Council's BottleRock briefing focuses on communication

2013-07-23T21:37:00Z 2014-05-01T14:35:16Z Council's BottleRock briefing focuses on communicationCHANTAL M. LOVELL Napa Valley Register
July 23, 2013 9:37 pm  • 

The Napa City Council weighed in publicly for the first time Tuesday night on the event that rocked the city in May and has neighbors still rattled.

BottleRock took up the evening portion of the council's regular meeting, as the members were briefed on how the event went and impacted neighboring residents and businesses. About 20 residents attended the meeting and some spoke to the council, which provided its own input on the event that could return for an encore in 2014.

“I appreciate that there were people here from all over the world and all over the country and they had a great time — that’s wonderful — but when you talk about win-win situations, there can also be win-lose situations,” Councilwoman Juliana Inman said. “In this case, the neighbors really feel like they came out as losers and were very badly impacted. ... We need to keep foremost in our minds that we are here to protect and serve the residents of the city of Napa. If we can’t figure out a way to make it happen without all these negative impacts, then we shouldn’t be doing it.”

The council’s discussion centered on how the city can create better lines of communication with the Napa Valley Expo Board of Directors to ensure if another large event, or BottleRock itself, returns to the fairgrounds, the city has ample time to prepare and try to mitigate the impacts to its residents. While the Expo is state-owned and -governed property, the city does have control over what happens on its streets and is attempting to enter into agreements with the Expo regarding events that spill over the state-city property line.

“I’m hoping that if this does move forward or if we move forward with different events, that we can find that relationship with the fair board to be one that is mutually respectful and working to accomplish the same goals,” Councilman Peter Mott said. “I don’t want to be in a place where we’re talking about court injunctions because of issues that we might have because we need to answer to our citizens.”

The city was initially approached about BottleRock in November 2012, when it was presented as a three-day event spread throughout downtown venues, including Veterans Memorial Park, Captain Steve Potter said. The city denied a special event permit at the time because organizers requested a 72-hour closure of the Third Street bridge, which serves as a major artery for emergency responders.

Organizers then proposed its three-day event to the Expo board in December, which approved it, believing it would be spread out at the Expo and other venues, Potter said. BottleRock ultimately was a five-day-, four-night festival that brought about 120,000 people to the fairgrounds.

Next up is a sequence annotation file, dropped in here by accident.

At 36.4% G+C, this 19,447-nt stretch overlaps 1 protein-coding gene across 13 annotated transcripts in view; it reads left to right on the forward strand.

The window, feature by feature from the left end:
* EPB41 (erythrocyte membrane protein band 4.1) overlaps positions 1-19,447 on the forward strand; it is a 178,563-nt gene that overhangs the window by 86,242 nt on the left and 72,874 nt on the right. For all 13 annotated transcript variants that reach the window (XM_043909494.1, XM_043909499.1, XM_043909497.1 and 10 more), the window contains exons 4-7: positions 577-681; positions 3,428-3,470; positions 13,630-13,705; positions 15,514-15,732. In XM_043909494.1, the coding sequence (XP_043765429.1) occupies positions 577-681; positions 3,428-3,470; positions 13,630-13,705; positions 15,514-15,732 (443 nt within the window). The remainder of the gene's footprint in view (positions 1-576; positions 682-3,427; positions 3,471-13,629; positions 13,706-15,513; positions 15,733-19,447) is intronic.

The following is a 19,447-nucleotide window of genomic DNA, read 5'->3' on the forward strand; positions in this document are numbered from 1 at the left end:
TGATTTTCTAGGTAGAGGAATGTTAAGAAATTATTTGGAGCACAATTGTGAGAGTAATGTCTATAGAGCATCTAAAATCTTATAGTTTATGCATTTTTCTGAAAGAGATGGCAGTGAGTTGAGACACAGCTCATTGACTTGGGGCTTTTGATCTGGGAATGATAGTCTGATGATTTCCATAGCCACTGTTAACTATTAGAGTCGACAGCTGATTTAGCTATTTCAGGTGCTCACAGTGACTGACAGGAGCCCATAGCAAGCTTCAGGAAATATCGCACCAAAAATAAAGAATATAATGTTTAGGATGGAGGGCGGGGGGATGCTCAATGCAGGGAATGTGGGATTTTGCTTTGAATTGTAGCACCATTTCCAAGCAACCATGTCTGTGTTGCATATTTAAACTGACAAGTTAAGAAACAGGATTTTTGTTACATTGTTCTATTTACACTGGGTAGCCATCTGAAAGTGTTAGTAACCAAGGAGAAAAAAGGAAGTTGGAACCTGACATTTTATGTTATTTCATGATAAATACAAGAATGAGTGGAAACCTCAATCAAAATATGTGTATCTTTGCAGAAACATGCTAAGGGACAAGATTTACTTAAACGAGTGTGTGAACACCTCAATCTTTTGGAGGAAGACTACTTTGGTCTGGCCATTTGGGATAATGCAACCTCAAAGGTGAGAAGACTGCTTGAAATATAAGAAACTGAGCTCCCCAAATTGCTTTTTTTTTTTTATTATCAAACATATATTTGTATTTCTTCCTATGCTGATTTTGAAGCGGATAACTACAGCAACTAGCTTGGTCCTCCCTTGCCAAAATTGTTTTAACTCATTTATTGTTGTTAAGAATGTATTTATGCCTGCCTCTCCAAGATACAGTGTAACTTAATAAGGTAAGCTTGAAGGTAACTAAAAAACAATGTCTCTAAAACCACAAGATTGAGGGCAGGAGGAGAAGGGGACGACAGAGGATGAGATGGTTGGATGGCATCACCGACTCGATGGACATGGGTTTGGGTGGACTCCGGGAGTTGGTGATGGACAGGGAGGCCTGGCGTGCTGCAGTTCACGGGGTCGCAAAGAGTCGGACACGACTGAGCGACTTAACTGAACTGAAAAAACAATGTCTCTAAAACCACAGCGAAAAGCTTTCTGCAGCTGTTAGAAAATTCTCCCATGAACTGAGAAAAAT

Councilman Scott Sedgley acknowledged the Expo’s need to host events to remain financially viable, but said the city needs to have some authority when it comes to events of this nature.

“If more and more of these events are the answer to the revenue stream, local jurisdictions where these events exist have to have some authority,” Sedgley said. “The only way we’re going to get that process is if we lobby our assembly members.”

Staff suggested standards and guidelines that could be adopted by the council to begin to address the problem. Some of those include: Establishing maximum noise limits; discouraging the use of helicopters; reaching agreements with the Expo related to limits on the number of large events; addressing neighborhood parking impacts during multi-day events; and requiring full payment of estimated city costs associated with special events prior to the event.

A handful of neighbors voiced concerns to the city about the event they said was more than disruptive to their lives. They cited window-rattling noise, inability to move their vehicles about their own streets because of road closures, property damage and sanitary problems by revelers.

One man, who volunteered at BottleRock, said some things went well and others didn’t but he believes the problems can be fixed and hopes the festival returns for a second year.

At its meeting earlier in the day, the Napa Valley Expo Board of Directors also discussed BottleRock. About 10 neighbors — most of whom attended the council meeting — showed up and voiced concerns over the event. They urged the board to consider how the BottleRock hurt the neighborhood in deciding whether to allow it to return for a 2014 repeat. The board members acknowledged they would explore possible mitigations, but also noted they represent all of Napa County, which includes supporters of BottleRock, and have a duty to ensure the financial success of the Expo.

Board President Al Wagner said the Expo has not received a contract application for another BottleRock, but the board could discuss the past event and possibility of a future BottleRock at its September meeting. He said the fairgrounds is still owed $310,938 from BottleRock. The city is still owed $106,730.

Wagner attended the council meeting, a move Mayor Jill Techel said was meaningful in that it showed the board was willing to collaborate with the city. She noted that there was some discussion after BottleRock between the two entities wherein it was realized that both sides assumed the other knew things when in reality, they did not.

Potter said staff will now try to meet with Expo officials and create a more open line of communication specific to large events and reach an agreement on how they should be handled. The matter could come back to the council at a later date, when it could approve some kind of procedures related to large events that spill into city limits and how to work more effectively with the Expo in the future.

Full BottleRock coverage

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